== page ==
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By CJ Krueger
MAA
Mother Nature always has the final say when it comes to the growing season.
Wine producers throughout the Midwest can attest to that fact, especially when the bitter winter winds blow or chilling spring frosts stop growing vines in their tracks.
Vintners at Wollersheim Winery in southwestern Wisconsin said a late May frost this year cost them 70 percent of their red grapes and 25 percent of their white grapes. Temperatures plummeted to 27 degrees and although workers tried to save the crop using heating equipment, most of the grapevines in the 32-acre vineyard were affected.

“Harvest won’t take place until early September, so we won’t know the true effects until then,” said Julie Coquard, the winery’s vice president and marketing director. “In terms of our wine supply, we’ll start to see the impacts in 2017, which is when the wines from this harvest will be released.”
Although a major setback, Coquard said harvest fluctuations are a part of farming.
“We’ll try to make more of our non-estate wines to have enough wine for our customers,” she said.
Wineries, especially those located in the Midwest, specifically grow grapes that do well in the colder climate. Vineyard workers also prune and maintain grapevines with growing conditions in mind. They also have special equipment to deal with weather fluctuation.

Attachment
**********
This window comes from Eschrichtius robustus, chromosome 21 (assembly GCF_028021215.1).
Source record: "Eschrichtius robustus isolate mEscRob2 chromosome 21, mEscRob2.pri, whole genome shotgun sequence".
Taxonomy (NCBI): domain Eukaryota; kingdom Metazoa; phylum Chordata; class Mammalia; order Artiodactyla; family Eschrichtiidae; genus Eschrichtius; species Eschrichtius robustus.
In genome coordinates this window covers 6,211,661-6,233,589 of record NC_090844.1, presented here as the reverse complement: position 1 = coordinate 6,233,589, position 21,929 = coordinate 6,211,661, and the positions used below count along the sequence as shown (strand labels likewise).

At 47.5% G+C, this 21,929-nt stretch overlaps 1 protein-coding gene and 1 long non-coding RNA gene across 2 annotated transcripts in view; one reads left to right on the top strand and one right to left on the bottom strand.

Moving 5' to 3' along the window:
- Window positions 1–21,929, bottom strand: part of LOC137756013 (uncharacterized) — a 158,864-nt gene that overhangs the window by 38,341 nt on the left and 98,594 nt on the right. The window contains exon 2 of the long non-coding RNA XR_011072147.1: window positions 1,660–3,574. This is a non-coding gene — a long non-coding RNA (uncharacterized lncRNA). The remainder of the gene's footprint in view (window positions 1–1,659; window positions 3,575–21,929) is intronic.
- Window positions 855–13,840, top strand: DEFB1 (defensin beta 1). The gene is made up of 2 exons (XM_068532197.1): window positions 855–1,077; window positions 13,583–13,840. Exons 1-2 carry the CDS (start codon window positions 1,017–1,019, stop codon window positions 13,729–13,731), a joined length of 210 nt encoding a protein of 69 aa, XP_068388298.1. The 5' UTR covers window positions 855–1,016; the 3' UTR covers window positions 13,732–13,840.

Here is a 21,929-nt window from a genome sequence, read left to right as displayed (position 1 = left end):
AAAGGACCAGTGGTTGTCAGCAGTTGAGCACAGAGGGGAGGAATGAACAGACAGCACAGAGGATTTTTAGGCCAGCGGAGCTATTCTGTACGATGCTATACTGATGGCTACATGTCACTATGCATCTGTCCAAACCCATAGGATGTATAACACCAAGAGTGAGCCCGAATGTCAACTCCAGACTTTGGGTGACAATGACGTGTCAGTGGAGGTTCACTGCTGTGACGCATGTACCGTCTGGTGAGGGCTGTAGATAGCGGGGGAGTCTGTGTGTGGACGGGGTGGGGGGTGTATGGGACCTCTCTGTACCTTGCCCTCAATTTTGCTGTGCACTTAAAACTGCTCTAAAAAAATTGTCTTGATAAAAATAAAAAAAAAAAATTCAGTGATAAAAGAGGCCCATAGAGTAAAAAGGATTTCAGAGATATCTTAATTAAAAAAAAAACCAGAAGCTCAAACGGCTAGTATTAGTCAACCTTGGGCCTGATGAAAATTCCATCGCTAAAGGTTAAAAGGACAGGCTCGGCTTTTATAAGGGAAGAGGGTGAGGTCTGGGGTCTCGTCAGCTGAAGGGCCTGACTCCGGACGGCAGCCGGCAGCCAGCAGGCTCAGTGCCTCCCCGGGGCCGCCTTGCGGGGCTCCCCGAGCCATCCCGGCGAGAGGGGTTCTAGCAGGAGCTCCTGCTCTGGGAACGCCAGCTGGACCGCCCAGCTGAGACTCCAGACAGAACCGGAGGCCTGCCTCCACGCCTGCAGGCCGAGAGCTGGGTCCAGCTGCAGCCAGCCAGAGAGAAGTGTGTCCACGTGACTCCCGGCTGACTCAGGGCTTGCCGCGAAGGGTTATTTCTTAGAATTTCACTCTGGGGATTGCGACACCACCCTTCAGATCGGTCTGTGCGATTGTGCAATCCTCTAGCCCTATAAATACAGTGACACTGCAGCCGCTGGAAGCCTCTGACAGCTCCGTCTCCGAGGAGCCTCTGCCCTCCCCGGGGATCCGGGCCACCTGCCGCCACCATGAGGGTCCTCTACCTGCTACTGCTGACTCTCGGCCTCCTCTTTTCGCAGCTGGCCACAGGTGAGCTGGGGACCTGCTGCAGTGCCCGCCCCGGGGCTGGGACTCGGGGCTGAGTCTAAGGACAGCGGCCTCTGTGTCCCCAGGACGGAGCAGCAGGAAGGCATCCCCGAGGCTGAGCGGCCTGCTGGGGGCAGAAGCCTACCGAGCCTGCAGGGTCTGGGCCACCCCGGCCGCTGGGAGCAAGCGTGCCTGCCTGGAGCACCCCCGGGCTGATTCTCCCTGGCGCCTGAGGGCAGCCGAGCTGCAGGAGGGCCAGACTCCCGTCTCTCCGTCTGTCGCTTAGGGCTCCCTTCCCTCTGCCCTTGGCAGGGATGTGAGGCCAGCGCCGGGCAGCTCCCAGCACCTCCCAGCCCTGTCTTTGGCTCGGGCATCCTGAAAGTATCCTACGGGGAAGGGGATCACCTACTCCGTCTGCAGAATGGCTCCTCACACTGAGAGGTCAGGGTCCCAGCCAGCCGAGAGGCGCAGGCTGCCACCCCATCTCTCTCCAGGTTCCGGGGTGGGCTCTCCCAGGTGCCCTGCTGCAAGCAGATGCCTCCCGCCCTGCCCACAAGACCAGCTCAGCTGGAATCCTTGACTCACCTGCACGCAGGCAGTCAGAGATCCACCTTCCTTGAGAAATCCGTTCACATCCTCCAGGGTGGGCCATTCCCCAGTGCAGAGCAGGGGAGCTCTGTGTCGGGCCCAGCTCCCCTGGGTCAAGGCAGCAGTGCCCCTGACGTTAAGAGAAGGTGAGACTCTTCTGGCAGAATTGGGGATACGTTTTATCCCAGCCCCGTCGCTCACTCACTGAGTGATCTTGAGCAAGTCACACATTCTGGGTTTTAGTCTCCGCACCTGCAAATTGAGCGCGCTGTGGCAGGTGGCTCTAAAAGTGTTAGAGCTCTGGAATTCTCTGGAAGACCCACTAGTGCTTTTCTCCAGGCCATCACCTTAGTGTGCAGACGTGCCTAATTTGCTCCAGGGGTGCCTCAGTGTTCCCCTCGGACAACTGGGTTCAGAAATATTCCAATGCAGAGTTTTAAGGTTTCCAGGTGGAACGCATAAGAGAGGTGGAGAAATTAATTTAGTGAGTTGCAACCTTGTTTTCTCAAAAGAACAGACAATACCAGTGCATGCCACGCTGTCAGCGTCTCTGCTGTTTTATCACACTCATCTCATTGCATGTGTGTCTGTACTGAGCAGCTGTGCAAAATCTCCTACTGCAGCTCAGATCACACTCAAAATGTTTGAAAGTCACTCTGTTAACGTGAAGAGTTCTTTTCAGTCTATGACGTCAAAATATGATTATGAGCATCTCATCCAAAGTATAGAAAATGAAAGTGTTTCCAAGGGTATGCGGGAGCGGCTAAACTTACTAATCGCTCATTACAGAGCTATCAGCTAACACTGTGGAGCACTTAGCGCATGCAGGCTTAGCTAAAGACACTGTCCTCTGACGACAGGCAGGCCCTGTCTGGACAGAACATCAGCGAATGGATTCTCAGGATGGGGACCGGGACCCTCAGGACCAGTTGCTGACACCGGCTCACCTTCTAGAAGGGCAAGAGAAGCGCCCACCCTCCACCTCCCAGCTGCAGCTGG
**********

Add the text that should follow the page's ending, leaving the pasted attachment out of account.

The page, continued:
Tami Bredeson, president of Carlos Creek Winery, said her Minnesota winery has faced a number of weather related setbacks over the past four years.
“Producers of more traditional crops like corn and soybeans have a number of federal programs as well as access to crop insurance that Minnesota grape growers lack,” Bredeson said. 
“When harsh winters, late springs or early frosts reduce or eliminate harvests, wine growers not only lose revenue from that year, they end up pouring more money and labor into restoring the vines. Yet Minnesota wine producers are passionate in their pursuit of the perfect vintage, and that keeps them going.”
 


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